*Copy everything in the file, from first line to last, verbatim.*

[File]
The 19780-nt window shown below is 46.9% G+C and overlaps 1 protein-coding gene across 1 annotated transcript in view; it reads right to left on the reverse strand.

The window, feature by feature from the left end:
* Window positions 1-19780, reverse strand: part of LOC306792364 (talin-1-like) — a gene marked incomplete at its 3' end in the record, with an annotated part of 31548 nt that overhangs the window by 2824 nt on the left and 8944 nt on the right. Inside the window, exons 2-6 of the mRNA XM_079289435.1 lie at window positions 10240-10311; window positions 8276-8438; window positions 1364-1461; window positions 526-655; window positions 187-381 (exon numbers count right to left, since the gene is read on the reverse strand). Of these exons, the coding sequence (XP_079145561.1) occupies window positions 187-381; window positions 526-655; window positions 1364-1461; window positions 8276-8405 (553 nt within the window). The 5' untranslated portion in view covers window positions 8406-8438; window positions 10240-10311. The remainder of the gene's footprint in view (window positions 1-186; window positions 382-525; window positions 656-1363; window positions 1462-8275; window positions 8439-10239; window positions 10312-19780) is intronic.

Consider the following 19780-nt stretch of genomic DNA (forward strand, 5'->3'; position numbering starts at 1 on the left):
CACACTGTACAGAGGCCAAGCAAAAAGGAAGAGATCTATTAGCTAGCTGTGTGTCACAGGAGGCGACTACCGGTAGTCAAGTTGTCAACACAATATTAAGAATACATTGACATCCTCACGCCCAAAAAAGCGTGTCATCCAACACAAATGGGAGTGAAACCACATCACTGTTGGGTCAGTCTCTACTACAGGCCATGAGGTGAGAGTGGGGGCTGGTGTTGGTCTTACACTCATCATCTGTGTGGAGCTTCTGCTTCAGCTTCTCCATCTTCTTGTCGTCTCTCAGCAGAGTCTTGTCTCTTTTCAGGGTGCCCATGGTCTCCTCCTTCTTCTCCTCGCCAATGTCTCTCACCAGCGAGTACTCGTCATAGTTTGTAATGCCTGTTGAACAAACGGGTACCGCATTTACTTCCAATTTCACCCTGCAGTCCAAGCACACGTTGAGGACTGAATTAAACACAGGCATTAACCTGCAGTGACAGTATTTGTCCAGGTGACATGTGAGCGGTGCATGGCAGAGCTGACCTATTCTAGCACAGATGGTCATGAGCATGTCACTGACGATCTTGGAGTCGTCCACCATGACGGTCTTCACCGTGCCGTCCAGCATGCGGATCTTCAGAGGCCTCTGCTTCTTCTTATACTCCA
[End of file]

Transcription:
The 19780-nt window shown below is 46.9% G+C and overlaps 1 protein-coding gene across 1 annotated transcript in view; it reads right to left on the reverse strand.

The window, feature by feature from the left end:
* Window positions 1-19780, reverse strand: part of LOC306792364 (talin-1-like) — a gene marked incomplete at its 3' end in the record, with an annotated part of 31548 nt that overhangs the window by 2824 nt on the left and 8944 nt on the right. Inside the window, exons 2-6 of the mRNA XM_079289435.1 lie at window positions 10240-10311; window positions 8276-8438; window positions 1364-1461; window positions 526-655; window positions 187-381 (exon numbers count right to left, since the gene is read on the reverse strand). Of these exons, the coding sequence (XP_079145561.1) occupies window positions 187-381; window positions 526-655; window positions 1364-1461; window positions 8276-8405 (553 nt within the window). The 5' untranslated portion in view covers window positions 8406-8438; window positions 10240-10311. The remainder of the gene's footprint in view (window positions 1-186; window positions 382-525; window positions 656-1363; window positions 1462-8275; window positions 8439-10239; window positions 10312-19780) is intronic.

Consider the following 19780-nt stretch of genomic DNA (forward strand, 5'->3'; position numbering starts at 1 on the left):
CACACTGTACAGAGGCCAAGCAAAAAGGAAGAGATCTATTAGCTAGCTGTGTGTCACAGGAGGCGACTACCGGTAGTCAAGTTGTCAACACAATATTAAGAATACATTGACATCCTCACGCCCAAAAAAGCGTGTCATCCAACACAAATGGGAGTGAAACCACATCACTGTTGGGTCAGTCTCTACTACAGGCCATGAGGTGAGAGTGGGGGCTGGTGTTGGTCTTACACTCATCATCTGTGTGGAGCTTCTGCTTCAGCTTCTCCATCTTCTTGTCGTCTCTCAGCAGAGTCTTGTCTCTTTTCAGGGTGCCCATGGTCTCCTCCTTCTTCTCCTCGCCAATGTCTCTCACCAGCGAGTACTCGTCATAGTTTGTAATGCCTGTTGAACAAACGGGTACCGCATTTACTTCCAATTTCACCCTGCAGTCCAAGCACACGTTGAGGACTGAATTAAACACAGGCATTAACCTGCAGTGACAGTATTTGTCCAGGTGACATGTGAGCGGTGCATGGCAGAGCTGACCTATTCTAGCACAGATGGTCATGAGCATGTCACTGACGATCTTGGAGTCGTCCACCATGACGGTCTTCACCGTGCCGTCCAGCATGCGGATCTTCAGAGGCCTCTGCTTCTTCTTATACTCCA